Caponata is a Sicilian antipasto dish made primarily from tomatoes, eggplant, onions and various other vegetables cooked in olive oil. It’s traditionally served at room temperature alongside salads, fish, or on its own as a relish. The ingredients tend to vary from cook to cook and region to region; it is often a mish-mosh of ingredients from the produce drawer. There is an unusual version called Caponata San Bernardo that combines eggplant with a sauce of dark chocolate, toasted breadcrumbs, almonds, sugar, vinegar, and sometimes even anchovies!
Originally caponata was made with squid, celery and eggplant topped with a sweet and sour sauce. It was served in the shops and taverns around Sicily’s ports, where it may have derived its name from the Latin word for tavern, caupo. It is also believed to have Spanish origins, possibly gaining its name from the Catalan word caponada and first appearing in the Sicilian vocabulary around 1709. The root of the word caponada is capón, related to capón de galera, a gazpacho-like dish similar to caponata that was served aboard ships. Some gastronomes believe that it may have been a mariner’s breakfast due to the large amounts of preserving vinegar used, which would allow it the long shelf life necessary for an ocean voyage. One characteristic trait of caponata is that they are always sweet and pungent, a strongly flavored counterpoint to other dishes on the table. A good caponata is sweet, tart, spicy and complex with layers of flavor.
Which brings us to my latest side dish recipe, Caponata-Style Green Beans. I feel like green beans can be somewhat boring, unless you know just how to dress them up. Here I’ve pan-seared young, thin green beans until just tender, then topped them with a simple, Italian-inspired caponata sauce. Most caponatas include eggplant, but in this version tomatoes take center stage, providing a saucy accent to the green beans. This dish is great for the holidays because you can make the caponata ahead—in fact, it will taste better after a night in the fridge. Pan-searing the green beans only takes a few minutes (be sure to use young thin beans, not the thicker ones), and you can warm up the sauce just before serving. Serve the delicate green beans topped with warm caponata for an elegant presentation. A sprinkling of toasted pine nuts completes the dish; if you have a nut allergy or are watching your budget, you may omit them.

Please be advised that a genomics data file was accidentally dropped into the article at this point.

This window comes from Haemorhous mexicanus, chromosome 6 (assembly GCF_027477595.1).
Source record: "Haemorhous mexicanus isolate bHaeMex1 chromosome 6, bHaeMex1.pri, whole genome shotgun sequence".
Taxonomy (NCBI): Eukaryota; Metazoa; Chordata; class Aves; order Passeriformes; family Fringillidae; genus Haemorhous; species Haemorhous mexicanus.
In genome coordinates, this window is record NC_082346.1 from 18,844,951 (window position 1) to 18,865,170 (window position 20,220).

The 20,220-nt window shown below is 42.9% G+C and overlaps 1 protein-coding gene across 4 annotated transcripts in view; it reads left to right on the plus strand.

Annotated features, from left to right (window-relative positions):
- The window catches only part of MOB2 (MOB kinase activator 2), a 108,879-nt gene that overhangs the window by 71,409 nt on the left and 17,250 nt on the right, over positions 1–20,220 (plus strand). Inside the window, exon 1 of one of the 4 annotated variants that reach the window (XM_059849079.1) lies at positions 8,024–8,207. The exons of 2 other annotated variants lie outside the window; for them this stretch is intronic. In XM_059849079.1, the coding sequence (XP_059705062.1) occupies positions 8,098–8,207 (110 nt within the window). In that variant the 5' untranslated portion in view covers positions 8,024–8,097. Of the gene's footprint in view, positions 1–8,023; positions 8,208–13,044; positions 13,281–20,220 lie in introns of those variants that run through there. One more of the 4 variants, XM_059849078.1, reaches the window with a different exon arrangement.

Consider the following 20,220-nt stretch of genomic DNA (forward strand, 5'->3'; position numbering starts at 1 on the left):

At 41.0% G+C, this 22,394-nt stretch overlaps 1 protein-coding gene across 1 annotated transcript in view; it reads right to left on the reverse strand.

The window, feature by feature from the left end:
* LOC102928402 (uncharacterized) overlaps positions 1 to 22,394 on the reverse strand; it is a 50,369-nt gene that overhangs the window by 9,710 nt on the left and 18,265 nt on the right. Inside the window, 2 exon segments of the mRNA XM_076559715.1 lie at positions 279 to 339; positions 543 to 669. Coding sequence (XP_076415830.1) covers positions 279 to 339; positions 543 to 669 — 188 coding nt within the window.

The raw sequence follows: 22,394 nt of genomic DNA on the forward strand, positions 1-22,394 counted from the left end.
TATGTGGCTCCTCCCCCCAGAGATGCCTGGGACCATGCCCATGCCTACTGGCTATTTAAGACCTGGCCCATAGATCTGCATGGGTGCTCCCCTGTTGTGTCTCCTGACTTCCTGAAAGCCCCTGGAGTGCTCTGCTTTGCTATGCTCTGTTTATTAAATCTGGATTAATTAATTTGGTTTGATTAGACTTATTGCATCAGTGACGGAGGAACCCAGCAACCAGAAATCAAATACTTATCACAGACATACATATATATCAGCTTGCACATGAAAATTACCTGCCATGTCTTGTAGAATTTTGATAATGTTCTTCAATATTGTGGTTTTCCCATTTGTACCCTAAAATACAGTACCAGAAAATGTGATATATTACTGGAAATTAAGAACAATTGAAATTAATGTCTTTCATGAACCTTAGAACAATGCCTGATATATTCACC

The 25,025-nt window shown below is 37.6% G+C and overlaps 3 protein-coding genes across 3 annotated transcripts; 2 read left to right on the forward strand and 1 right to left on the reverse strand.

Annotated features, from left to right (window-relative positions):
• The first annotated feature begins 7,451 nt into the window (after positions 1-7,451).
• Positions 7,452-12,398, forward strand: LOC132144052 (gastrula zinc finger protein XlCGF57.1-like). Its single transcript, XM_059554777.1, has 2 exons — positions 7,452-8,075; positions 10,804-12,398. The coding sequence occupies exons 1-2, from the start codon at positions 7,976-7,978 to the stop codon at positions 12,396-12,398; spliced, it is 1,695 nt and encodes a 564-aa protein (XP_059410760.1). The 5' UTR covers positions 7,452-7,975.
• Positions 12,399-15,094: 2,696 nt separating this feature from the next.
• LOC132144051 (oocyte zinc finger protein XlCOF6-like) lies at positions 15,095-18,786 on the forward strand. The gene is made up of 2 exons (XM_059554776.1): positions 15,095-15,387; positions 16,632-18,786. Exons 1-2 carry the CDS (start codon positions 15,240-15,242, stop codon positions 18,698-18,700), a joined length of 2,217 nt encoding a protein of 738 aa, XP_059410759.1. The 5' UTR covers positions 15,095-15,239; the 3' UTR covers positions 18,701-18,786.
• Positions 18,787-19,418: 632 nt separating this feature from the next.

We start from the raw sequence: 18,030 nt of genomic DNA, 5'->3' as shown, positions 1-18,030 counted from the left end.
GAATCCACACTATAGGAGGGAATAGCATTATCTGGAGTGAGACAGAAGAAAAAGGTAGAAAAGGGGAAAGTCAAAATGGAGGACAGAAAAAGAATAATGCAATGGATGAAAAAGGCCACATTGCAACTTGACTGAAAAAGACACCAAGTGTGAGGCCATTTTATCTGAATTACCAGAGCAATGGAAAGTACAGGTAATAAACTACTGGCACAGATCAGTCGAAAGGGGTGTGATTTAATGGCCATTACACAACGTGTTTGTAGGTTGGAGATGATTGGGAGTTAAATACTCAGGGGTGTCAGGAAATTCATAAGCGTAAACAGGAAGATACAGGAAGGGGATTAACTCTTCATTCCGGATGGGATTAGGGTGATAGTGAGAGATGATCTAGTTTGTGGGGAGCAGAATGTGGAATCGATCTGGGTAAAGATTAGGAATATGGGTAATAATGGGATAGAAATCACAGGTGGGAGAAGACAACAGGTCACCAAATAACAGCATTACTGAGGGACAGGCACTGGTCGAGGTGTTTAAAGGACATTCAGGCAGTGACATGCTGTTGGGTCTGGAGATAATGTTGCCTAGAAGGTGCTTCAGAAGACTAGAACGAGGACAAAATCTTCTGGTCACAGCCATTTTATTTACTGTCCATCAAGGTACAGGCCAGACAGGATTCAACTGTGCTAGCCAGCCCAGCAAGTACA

This caponata can also be used as a topping for fish, crackers, or to make a delicious mozzarella crostini… there are so many possibilities! Have you ever tried caponata?
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- 3 tbsp olive or grapeseed oil, divided (for Passover use olive oil)
- 1 medium yellow onion, diced small
- 4 cloves garlic, sliced
- 14.5 oz tomatoes, diced and peeled (1 can)
- 2 1/2 tbsp white balsamic vinegar
- 2 1/2 tbsp golden raisins
- 1 1/2 tbsp honey or agave nectar (for vegan use agave)
- 1/8 tsp crushed red pepper
- 1 1/2 tbsp fresh oregano, roughly chopped
- 1 tbsp fresh parsley, roughly chopped
- 1 lb fresh green beans, trimmed
- 2 tsp pine nuts, toasted (for garnish)
- Wash and trim green beans, set aside. Peel and dice onion. Slice garlic. In a pan, sauté onions in 1 1/2 tbsp olive or grapeseed oil. Cook until soft and slightly translucent. Add the garlic and continue to cook till fragrant; don't let the garlic burn.
- Add canned tomatoes, vinegar, raisins, honey, crushed red pepper and a pinch of salt. Stir.
- Cook down until most of the liquid has been reduced, about 15-20 minutes. Stir in the oregano and parsley. Remove from heat.
- Heat a sauté pan over medium high heat. Once hot add green beans, 1 ½ tbsp olive or grapeseed oil and a pinch of salt. Cook the beans for a few minutes, stirring frequently, until tender crisp. They should be bright green with a lightly charred exterior and be tender, but not soft. Transfer to a serving plate.
- Using the same pan you used to cook the green beans, toast pine nuts over medium heat until lightly toasted and golden.
- Spoon caponata topping over the cooked green beans. Garnish with toasted pine nuts.
Herbst, Sharon Tyler (2001). The New Food Lover’s Companion. Barron’s Educational Series, Inc. Hauppauge, NY.
Piras, Claudia (2010). Culinaria Italy: Country. Cuisine. Culture. h.f. ullman, Potsdam, Germany.
Clifford A. Wright: A History of Sicilian Caponata.
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